Dealing With Water Odor
Posted Jun 22nd 2014 | By:
When the water in your home becomes plagued by foul odor, it can be very distracting and extremely unpleasant. Drinking from the tap could become intolerable, if it is even safe to do so, and showering may become difficult due to the overwhelming smell. Since bad odors often become more pronounced when heat is applied and water vaporizes, it is during periods of hot water use that smells may become more noticeable, such as when you shower or bathe.
Being on a well can be a possible reason for odorous water. Wells are fed by groundwater, which can pick up odors as it travels and comes into contact with natural chemicals. When water, especially water with anaerobic bacteria in it, comes into contact with elements, minerals, or chemicals that are known to release strong odors (such as sulfur), it is possible for the water to be tainted with the smell of those elements, minerals, and chemicals. Once those smells infiltrate your water, it is only a matter of time before they begin to infiltrate your home. In a situation such as this, not a lot can be done aside from digging a deeper well, but even that offers no guarantees and is a rather costly endeavor.
Water also may be picking up smells from the plumbing in your home itself. Much like cars have a new car smell, new plumping can have a unique smell, and not necessarily a good one. New pipes are made with chemicals, such as PVC, and adhesives are used to bond these pipes together. Both the pipe and the adhesive will release odor, especially in the case of hot water passing through. Over time these odors will subside and water passing through them is said to be safe for drinking, although the smell of it may drive you away from tap water for a while.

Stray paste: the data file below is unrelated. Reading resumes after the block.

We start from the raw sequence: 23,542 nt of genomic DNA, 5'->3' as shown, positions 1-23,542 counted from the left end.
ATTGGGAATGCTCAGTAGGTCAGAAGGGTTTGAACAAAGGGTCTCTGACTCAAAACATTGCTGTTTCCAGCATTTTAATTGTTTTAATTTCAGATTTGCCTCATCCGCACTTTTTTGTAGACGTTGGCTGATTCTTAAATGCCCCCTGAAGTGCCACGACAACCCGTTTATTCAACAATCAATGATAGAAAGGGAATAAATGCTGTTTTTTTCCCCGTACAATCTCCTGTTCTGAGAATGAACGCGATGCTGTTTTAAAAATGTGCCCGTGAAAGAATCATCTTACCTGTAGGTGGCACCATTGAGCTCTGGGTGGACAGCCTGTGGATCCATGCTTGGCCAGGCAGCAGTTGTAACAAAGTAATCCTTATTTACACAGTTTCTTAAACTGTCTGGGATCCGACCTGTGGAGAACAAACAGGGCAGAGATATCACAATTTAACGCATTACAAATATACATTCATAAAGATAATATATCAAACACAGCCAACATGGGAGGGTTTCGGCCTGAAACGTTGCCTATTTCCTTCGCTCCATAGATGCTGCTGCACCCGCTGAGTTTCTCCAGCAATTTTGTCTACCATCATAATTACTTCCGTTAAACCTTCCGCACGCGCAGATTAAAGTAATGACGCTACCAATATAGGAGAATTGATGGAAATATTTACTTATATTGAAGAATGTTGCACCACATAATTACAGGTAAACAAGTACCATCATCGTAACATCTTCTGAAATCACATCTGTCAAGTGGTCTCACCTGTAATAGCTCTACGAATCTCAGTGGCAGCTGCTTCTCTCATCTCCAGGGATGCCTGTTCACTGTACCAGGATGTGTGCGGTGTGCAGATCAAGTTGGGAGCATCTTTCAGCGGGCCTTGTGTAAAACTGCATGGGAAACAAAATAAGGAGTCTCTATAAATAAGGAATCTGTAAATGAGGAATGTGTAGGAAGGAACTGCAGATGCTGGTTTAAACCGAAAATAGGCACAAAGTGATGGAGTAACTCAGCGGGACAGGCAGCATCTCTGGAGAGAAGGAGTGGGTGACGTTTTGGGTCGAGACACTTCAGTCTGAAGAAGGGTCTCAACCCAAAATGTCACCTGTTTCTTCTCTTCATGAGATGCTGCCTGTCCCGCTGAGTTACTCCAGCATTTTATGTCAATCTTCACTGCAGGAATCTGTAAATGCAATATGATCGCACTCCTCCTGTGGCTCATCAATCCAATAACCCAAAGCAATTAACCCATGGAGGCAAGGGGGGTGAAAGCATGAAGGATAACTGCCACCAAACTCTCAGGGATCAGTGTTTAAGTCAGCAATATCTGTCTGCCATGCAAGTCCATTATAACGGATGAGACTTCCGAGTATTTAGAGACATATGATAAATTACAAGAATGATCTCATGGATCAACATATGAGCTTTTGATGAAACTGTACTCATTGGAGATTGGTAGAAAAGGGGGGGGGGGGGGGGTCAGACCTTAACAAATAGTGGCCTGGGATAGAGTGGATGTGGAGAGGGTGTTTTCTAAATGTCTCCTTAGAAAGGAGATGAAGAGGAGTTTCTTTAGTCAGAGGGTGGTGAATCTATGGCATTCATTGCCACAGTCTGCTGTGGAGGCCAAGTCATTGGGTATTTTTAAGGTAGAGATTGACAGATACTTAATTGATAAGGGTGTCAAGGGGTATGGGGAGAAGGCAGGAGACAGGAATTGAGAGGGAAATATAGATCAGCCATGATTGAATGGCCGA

In the event that you have ruled out plumbing issues and groundwater elements as smell possibilities, it could be that the water itself bears an odor, and testing may be in order to find out more. To determine the safety of your water through testing, contact your local municipality and/or water supplier. You may find that they already perform regular testing and can give you results immediately or you may have to request that testing be performed and results provided to you, possibly at your own expense. It is also necessary to keep in mind that additives placed in water for treatment purposes can also create a smell, such as in the case of chlorine, which should become recognizable over time.
Photo: Digital Burg
Possible fixes include venting your hot water heater and adding hydrogen peroxide (which should be done at your own risk) or replacing your standard magnesium or aluminum anode rod with aluminum/zinc anode alloy. Adding zinc will help with the smell except in the case of softened water, which can actually smell worse as anode production increases and results in more hydrogen sulfide gas and thus odor. In cases such as this, powered anode rods can be used but these are a pricey acquisition. However, they are permanent, so they can prove worth the added expense.
It may also be possible to reduce water smells through the process of filtration. To do this, you can add a whole house filter or smaller systems that affix to taps. There is no guarantee that this will completely eradicate smells, but it is possible that it may reduce them. Before adding filters to taps, be sure that your water is safe for drinking so as to not waste your money, and consider starting with a small filtration system to see if filters will help you before you dig deep into your wallet. In the end, your water odor may prove easy or impossible to eradicate, but saving as much money as possible while you find out will help in any case.
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